When the wind blows

It is winter, the dormant season for plants (above ground at least) – it’s the time to plant your trees. What I find interesting is that if you plant your healthy young sapling and help it to stay upright with a big stout stake and strong straps, then it is unlikely that it will grow into a mature tree; it’ll probably fall over after you take the stake away.

The roots and the trunk are stimulated into growth when the tree is exposed to wind.  It needs to be buffeted by the elements in order to grow up strong.

Young human beings know this.  During the summer I was on the south Devon coast with a group of lads and I asked them what they were getting up to in the holidays, and the first thing many did was just triumphantly show me their scars.  Later when I showed them a big rock in a cove and a high tide, they needed no explanations. That look on a person’s face as they steel themselves to jump into the swelling abyss is priceless.  The fact that it is technically a “safe jump” is not relevant in that moment.  It feels dangerous.

Exposure to danger builds courage, an important muscle.  Courage facilitates Thinking Big and Aiming High.  There is a triumph in the feeling of overcoming danger.  It’s not about being safe, it’s about being competent, which is something that makes people much safer in the long run.  It’s not about minimising risk, but optimising it, so that they can keep developing.

Humility is important too, of course – knowing that it might not be possible to get somewhere in one leap. While the other lads were bombing off that big rock into the sea, one guy’s challenge was simply to step off a small ledge and immerse himself in water.  It took him 20 minutes to gather himself, stop procrastinating, and get wet. That was his edge, and his courage was just as great as the seabombers.  Hopefully now he is that bit less likely to umm and ahh and whimper when it’s time to ask someone he really likes out on a date, or accept a dream job offer in Tokyo, or admit that it was him who threw that paper aeroplane in class.

I am interested in perceived danger of course (the exciting feeling that something is dangerous and unfamiliar), rather than actual danger (when there is a real chance of a calamity).  Perceived danger exercises the courage muscle with all the benefit and without bodily damage.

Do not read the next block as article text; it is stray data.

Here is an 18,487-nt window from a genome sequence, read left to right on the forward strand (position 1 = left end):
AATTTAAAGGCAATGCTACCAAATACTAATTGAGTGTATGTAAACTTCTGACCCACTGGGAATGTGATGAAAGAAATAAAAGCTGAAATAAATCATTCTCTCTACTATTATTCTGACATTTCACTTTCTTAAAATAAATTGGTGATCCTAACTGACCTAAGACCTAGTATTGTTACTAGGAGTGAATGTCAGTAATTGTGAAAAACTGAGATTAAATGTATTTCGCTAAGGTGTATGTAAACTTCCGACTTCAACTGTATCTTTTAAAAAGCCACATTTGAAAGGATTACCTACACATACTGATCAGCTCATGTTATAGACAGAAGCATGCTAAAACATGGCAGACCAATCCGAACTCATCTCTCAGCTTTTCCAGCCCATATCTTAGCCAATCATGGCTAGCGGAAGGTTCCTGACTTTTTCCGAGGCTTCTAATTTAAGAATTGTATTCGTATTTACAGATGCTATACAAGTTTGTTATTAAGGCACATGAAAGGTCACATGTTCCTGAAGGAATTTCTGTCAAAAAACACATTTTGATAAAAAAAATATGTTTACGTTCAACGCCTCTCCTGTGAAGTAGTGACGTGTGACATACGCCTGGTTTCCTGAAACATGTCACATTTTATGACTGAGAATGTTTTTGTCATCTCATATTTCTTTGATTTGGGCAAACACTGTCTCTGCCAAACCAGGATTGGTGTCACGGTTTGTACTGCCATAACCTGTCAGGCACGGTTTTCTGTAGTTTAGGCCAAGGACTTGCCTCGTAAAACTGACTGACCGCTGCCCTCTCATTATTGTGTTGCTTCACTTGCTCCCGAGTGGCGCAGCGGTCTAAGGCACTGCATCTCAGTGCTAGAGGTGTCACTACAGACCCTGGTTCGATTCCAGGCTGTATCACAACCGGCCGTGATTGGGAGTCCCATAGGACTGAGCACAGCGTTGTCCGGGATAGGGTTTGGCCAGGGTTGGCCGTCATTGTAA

The two can sometimes be conflated, however.  Staking out a young sapling at the expense of its roots is a very tempting and easy thing to do – often it’s what the advice will be (this advice is a mis-stake!!).  There doesn’t appear to be much to lose from following it… but there really is.  I’m sure that’s what stories like Sleeping Beauty are trying to say.  If things are made too sheltered and comfortable (for anyone but especially children), a deep slumber can ensue (or a violent uprising), and from there it takes an enormous strength of will to move on; such determination cannot be guaranteed at an earlier stage of life.

Who designed soft play areas?  Whoever did was probably acting under the seemingly virtuous principles of safety and security, for the good of others.  Or was it for their own sake, to make life easier?  There is little virtuous about the crushing of skilled, courageous and dangerous activities.  I think this every time I watch the unbelievable stunts done by the bikers and scooterers on the wonderfully unyielding concrete skate park in my village of Forest Row.  They walk away with bumps and scars sometimes, but they walk also away with souls.

When harmlessness is all that’s offered up, then the Truly Perilous becomes a source of fascination, and real trouble is brewing.  A careful process of toughening up (and therefore encountering the feeling of responsibility that comes with it) is vital if a person is to avoid over-dependence on one hand, or recklessness on the other; both behaviours are founded on weak roots. And people who feel free do not feel the need to escape anything.

Growing up is dangerous whether we like it or not.  Opportunity and danger walk hand in hand, by their very nature.  Leaving the security of home behind is dangerous, and without having had a taste of freedom, the exposure can be terrifying, or overly intoxicating.  Practice is needed, courage is needed, and some genuine experience, in order to confront the unknown.

If we want our youngsters to navigate themselves around harm while they chase their crazy dreams, we need to let them feel the wind blow.

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In 2020 you’ll find me running two adventurous programmes for young men.  Bookings are open; click the links for further details:

  1. Wolf Pack for 13-16 year olds will be running again after a successful course in 2019
  2. Odyssey for 16-19 year olds will be venturing out for the first time
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